by Royd Buchele
Our first response, when things go wrong is to blame it on some outside circumstance beyond our control. In fact, if you listen to a majority of conversations that occur between people, in the media, on the talk shows and in our own heads, they involve blame. For example, when we don’t accomplish something, it is blamed on a “lack of time”. This author tends to blame others when things don’t go his way. Swearing at some “they” or some “thing” for circumstances when he feels pushed into a corner and “there is no way out.” In my anger, I denounce the government, the big businesses, and the monopolies that have “caused” my plight. When all else fails, we blame our parents for putting us here in the first place. Our task as leaders is to get away as much as we can from the habit of blaming first and finding the real cause later.
A huge part of humanity’s psychic energy and time is spent on placing and expressing blame. We are a society obsessed with trying to find the causes of everything, looking at things in terms of good and evil. The media, in particular, is hyperactive to find out “why?” To blame is to get away from the fact that things sometimes just happen and it is no one’s or no circumstance’s fault. It is very hard for us to accept that some things just happen – some things just are. Our challenge is to release ourselves from our natural tendency to blame others for our problems. This is coming down to earth. Becoming an adult. Becoming united with the common grief of the earth. Becoming grounded.
To blame is to be an eternal adolescent. Some people seem to be in a constant state of blaming others and circumstances. We have tremendous energy for blame. It is much easier to do so than to look at our own faults. Choices exist, yet blame seems to be a more seductive target to place our energy on. Billions of our tax dollars are spent yearly attempting to correct things we feel are to blame. Social Work, psychology and liberal or conservative parties tends to blame what is happening on some cause or evil person or group. Blame becomes a self-fulfilling policy. For example, I found in retrospect, that I became an activist when I lived in Ann Arbor as a teenager because it was a good excuse to blame “the system” for my unhappiness. It makes us feel better to point the mirror away from ourselves. To blame is to not go down.
Are there times when blame is appropriate? Yes. The incompetent surgery unit at a hospital that takes out your kidney instead of giving you a hernia operation. A drunk driver receiving 3 years probation for his drinking “accident” that caused the death of your daughter. Are lawsuits which place the blame on this or that person, company or organization correct and right? Sometimes, yes.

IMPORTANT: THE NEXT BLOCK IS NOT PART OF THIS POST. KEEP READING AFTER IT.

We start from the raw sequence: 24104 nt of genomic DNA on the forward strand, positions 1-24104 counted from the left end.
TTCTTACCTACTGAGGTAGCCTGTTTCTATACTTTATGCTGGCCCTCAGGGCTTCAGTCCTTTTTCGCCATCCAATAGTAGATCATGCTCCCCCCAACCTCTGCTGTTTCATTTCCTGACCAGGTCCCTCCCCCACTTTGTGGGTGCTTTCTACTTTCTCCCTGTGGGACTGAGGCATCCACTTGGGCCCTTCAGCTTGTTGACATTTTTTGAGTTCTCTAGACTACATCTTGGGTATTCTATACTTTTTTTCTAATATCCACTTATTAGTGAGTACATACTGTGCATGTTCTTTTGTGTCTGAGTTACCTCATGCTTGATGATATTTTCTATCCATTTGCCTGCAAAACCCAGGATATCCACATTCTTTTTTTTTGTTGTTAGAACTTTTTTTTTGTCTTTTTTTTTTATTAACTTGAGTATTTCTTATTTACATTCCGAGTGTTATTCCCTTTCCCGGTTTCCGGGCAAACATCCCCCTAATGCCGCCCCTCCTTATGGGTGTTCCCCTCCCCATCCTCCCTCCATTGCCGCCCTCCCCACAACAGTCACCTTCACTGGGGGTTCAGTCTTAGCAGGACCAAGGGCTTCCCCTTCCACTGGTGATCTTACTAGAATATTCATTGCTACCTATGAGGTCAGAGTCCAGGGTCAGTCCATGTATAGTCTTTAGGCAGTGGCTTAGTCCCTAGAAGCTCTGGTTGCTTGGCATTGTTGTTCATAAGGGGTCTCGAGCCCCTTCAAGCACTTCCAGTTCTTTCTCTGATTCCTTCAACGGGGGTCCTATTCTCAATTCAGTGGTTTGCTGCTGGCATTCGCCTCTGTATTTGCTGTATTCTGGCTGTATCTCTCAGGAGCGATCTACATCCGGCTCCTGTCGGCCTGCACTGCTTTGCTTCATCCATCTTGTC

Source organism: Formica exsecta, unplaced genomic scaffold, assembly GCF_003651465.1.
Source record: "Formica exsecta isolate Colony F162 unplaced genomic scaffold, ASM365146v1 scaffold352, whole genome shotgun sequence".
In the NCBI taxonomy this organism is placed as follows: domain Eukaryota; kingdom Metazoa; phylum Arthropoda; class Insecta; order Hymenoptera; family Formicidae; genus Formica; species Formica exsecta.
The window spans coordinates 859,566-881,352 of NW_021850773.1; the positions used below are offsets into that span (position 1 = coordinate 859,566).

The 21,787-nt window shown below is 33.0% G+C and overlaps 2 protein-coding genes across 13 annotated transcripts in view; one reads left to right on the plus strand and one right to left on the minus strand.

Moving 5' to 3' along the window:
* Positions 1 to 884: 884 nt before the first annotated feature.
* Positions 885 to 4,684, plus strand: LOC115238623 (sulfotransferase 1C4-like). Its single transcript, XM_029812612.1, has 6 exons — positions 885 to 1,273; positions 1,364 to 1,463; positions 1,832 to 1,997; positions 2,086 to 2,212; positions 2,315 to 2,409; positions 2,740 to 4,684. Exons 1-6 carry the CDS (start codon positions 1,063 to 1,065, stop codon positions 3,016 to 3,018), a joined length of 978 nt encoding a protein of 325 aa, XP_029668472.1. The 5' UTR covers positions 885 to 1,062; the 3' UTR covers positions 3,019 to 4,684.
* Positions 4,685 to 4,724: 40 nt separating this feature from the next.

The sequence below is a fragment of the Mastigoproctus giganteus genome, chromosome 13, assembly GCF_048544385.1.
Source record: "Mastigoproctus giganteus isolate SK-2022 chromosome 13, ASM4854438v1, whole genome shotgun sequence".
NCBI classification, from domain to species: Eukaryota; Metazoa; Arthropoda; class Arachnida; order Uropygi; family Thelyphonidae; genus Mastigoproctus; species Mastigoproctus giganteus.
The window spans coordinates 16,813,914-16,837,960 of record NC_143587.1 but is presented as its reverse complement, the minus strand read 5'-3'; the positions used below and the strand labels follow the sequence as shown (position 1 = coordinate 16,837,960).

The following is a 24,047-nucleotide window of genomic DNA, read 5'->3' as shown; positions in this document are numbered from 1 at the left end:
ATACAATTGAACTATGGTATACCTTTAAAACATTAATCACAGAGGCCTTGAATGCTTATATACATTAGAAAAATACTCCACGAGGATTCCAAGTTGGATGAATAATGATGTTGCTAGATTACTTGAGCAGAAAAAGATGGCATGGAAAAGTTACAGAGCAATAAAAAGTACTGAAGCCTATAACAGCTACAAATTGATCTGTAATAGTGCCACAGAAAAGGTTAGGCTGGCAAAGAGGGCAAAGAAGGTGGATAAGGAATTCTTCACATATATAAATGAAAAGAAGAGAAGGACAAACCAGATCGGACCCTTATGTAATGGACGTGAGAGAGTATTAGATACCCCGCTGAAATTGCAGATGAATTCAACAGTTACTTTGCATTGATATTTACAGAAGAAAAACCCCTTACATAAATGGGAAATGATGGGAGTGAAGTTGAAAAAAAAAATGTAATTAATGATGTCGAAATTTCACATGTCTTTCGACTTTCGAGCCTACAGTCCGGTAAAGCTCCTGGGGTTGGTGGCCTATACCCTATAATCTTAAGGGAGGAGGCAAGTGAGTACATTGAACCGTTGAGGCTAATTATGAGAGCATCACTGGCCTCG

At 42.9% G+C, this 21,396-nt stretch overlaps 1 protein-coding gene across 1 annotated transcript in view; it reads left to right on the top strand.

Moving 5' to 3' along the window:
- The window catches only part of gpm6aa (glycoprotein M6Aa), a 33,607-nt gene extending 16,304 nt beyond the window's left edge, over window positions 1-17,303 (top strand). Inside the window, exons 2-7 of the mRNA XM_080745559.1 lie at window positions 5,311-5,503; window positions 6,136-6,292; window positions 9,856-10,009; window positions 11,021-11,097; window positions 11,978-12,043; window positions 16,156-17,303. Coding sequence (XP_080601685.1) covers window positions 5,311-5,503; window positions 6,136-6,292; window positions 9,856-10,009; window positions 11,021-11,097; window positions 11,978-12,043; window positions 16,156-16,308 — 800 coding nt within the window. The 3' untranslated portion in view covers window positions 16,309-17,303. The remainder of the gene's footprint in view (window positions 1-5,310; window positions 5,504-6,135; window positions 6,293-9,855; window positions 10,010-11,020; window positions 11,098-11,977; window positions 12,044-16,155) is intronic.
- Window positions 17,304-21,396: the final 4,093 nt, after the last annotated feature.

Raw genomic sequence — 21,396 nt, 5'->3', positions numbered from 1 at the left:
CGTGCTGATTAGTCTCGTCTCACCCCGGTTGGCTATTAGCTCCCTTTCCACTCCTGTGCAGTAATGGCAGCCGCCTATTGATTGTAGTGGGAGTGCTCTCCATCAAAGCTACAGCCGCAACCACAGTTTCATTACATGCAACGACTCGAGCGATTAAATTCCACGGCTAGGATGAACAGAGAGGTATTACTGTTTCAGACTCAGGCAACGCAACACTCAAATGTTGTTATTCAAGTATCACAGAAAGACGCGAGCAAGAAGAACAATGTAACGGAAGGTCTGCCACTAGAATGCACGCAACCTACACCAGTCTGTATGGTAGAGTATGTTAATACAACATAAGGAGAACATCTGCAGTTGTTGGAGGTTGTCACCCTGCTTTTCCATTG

Yet is everything unhealthy or bad the responsibility of the person or company offering it? Will we soon sue our mothers for what happened to us in the 9 months before we were born? You get the feeling that we wish to be protected from the womb to the tomb from all possible dangers before and after our death (then our loved ones can sue for pain and suffering). This ignores a reality that we are in a dangerous world in which we, by choice, jump into a vast majority of the dangers. We tend to blame our addictions on what we are addicted to. Yes, driving in a car is dangerous – but we choose to get in that car, to light up that cigarette, to use electricity created by a Nuclear Power Plant. No one is innocent though we all wish to be babes in the woods.
The blame game keeps us from the fact that, no matter how hard we try, we cannot protect ourselves from our own darkness: Like attracts to like. Whatever we call for tends to happen. As the great Jungian philosopher Marian Woodman says, we must “Learn to love or own crooked neighbor with our own crooked heart.” The more we stop blaming outside circumstances or people for our problems, the more we take charge of our own destiny. This eliminates a large part of the blame game and frees us to live our own lives.
As leaders, our challenge is to understand this tendency to blame.
What situations trigger your tendency to blame others or circumstances?
What do you tend to blame these things that happened on?
The next challenge is to utilize this process in working with your team, group, or department. For example, as we get into group problem solving, you will witness most problems that are identified tend to be blamed on circumstances beyond the group’s control:
What are examples of areas that team members in our department will tend to blame that are outside our control?
3. Other departments or shifts?
How can we help team members to focus on areas that are more in their control?
To learn more, CLICK HERE.